NASA's new Soil Moisture Active Passive (SMAP) mission has begun science operations. SMAP investigates global soil moisture and detect whether soils are frozen or thawed. This information help scientist understand links among Earth’s water, energy and carbon cycles. In addition, map global soil moisture can help to monitor and predict natural hazards like floods and droughts.
"Fourteen years after the concept for a NASA mission to map global soil moisture was first proposed, SMAP now has formally transitioned to routine science operations," said Kent Kellogg, SMAP project manager at Jet Propulsion Laboratory (JPL). "SMAP's science team can now begin the important task of calibrating the observatory's science data products to ensure SMAP is meeting its requirements for measurement accuracy."
SMAP was launched on 31 January this year to orbit. Together, SMAP's two instruments, which share a common antenna, produce the highest-resolution, most accurate soil moisture maps ever obtained from space. The spacecraft’s radar transmits microwave pulses to the ground and measures the strength of the signals that bounce back from Earth, whereas its radiometer measures microwaves that are naturally emitted from Earth’s surface, explains the NASA article.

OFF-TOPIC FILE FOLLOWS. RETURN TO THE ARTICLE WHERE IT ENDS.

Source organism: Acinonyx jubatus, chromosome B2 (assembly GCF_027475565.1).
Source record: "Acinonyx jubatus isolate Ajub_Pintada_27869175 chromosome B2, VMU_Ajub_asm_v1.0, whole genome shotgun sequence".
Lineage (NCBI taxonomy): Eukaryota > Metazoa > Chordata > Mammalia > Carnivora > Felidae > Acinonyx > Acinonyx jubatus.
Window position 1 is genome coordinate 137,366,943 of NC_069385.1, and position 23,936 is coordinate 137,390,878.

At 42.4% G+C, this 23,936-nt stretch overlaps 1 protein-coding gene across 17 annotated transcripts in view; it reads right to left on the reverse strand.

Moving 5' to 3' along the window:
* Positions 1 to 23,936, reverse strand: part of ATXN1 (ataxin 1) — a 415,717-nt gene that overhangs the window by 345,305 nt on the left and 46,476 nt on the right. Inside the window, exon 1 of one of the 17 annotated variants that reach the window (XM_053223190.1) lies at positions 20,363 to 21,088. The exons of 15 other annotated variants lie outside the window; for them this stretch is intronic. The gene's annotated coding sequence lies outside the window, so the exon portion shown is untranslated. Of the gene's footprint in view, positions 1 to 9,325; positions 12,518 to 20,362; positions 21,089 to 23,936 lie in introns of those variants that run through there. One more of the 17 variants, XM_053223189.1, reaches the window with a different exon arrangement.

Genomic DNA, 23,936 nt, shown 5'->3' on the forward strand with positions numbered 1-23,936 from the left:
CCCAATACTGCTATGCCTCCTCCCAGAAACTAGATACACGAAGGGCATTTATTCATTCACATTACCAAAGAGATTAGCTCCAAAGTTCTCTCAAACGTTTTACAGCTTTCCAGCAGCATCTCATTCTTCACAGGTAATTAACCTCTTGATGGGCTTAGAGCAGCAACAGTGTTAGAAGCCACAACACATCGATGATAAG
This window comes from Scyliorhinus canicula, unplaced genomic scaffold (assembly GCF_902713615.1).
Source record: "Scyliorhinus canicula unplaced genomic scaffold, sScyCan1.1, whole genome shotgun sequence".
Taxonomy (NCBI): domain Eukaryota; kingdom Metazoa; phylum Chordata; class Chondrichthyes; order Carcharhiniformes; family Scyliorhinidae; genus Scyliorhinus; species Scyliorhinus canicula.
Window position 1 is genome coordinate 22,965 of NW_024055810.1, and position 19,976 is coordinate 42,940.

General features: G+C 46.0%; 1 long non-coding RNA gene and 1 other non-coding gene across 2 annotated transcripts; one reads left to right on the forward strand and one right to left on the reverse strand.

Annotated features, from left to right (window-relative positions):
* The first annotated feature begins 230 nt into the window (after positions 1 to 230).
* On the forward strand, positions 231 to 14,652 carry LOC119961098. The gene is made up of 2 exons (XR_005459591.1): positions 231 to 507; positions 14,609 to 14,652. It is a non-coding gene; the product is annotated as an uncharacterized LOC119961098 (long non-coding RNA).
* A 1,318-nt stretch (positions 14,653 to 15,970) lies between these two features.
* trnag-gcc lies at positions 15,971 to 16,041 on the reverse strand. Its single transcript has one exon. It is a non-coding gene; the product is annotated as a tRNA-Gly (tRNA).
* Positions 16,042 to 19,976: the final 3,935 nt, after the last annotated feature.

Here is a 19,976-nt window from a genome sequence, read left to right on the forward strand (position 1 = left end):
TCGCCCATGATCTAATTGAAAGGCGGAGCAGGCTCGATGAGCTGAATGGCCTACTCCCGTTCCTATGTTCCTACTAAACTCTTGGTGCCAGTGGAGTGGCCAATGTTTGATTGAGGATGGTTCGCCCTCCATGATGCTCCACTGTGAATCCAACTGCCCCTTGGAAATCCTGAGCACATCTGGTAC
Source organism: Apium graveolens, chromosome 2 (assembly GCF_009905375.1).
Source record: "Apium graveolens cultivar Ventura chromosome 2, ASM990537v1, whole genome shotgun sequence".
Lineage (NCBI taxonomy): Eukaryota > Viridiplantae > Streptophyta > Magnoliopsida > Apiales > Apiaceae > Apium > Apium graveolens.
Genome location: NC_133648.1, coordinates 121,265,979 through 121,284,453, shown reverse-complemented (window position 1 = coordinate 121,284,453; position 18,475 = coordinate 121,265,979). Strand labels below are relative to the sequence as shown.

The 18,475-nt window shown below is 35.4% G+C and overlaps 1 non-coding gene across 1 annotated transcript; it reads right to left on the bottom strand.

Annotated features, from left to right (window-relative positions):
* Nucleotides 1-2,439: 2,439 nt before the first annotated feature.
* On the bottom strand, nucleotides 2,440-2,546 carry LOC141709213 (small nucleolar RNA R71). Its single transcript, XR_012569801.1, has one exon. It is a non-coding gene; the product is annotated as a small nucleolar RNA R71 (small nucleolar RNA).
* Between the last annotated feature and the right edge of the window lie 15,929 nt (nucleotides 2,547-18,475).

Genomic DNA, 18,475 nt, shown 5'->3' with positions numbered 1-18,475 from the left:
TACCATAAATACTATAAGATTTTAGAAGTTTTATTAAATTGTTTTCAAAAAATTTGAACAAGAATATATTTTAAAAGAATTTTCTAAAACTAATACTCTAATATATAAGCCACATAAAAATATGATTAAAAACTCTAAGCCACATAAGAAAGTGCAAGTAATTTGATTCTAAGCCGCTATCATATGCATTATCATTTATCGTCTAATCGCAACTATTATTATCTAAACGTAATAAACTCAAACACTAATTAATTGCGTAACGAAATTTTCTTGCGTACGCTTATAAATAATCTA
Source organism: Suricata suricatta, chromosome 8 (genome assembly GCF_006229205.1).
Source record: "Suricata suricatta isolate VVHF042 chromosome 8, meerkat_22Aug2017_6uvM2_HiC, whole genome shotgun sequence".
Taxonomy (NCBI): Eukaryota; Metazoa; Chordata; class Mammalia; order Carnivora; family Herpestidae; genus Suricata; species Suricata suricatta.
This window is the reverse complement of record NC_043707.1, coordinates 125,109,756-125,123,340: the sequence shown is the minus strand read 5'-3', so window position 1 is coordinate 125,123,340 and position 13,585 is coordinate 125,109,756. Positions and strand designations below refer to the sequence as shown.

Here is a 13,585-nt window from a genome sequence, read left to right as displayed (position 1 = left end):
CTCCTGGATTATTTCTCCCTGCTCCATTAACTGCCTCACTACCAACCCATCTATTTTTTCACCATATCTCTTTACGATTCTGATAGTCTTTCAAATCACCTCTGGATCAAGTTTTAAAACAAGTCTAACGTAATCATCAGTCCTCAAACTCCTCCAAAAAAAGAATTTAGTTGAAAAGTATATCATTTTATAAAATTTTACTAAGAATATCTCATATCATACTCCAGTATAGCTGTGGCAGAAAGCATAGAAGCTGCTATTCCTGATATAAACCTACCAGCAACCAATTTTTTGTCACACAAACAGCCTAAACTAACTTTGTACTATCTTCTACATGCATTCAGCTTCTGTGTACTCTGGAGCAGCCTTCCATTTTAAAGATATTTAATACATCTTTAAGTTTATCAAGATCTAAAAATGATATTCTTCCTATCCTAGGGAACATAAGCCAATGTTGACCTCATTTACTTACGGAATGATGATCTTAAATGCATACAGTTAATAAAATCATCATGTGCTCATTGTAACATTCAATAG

"SMAP data will eventually reveal how soil moisture conditions are changing over time in response to climate and how this impacts regional water availability,” said Dara Entekhabi, SMAP science team leader at the Massachusetts Institute of Technology in Cambridge. “SMAP data will be combined with data from other missions like NASA's Global Precipitation Measurement, Aquarius and Gravity Recovery and Climate Experiment to reveal deeper insights into how the water cycle is evolving at global and regional scales."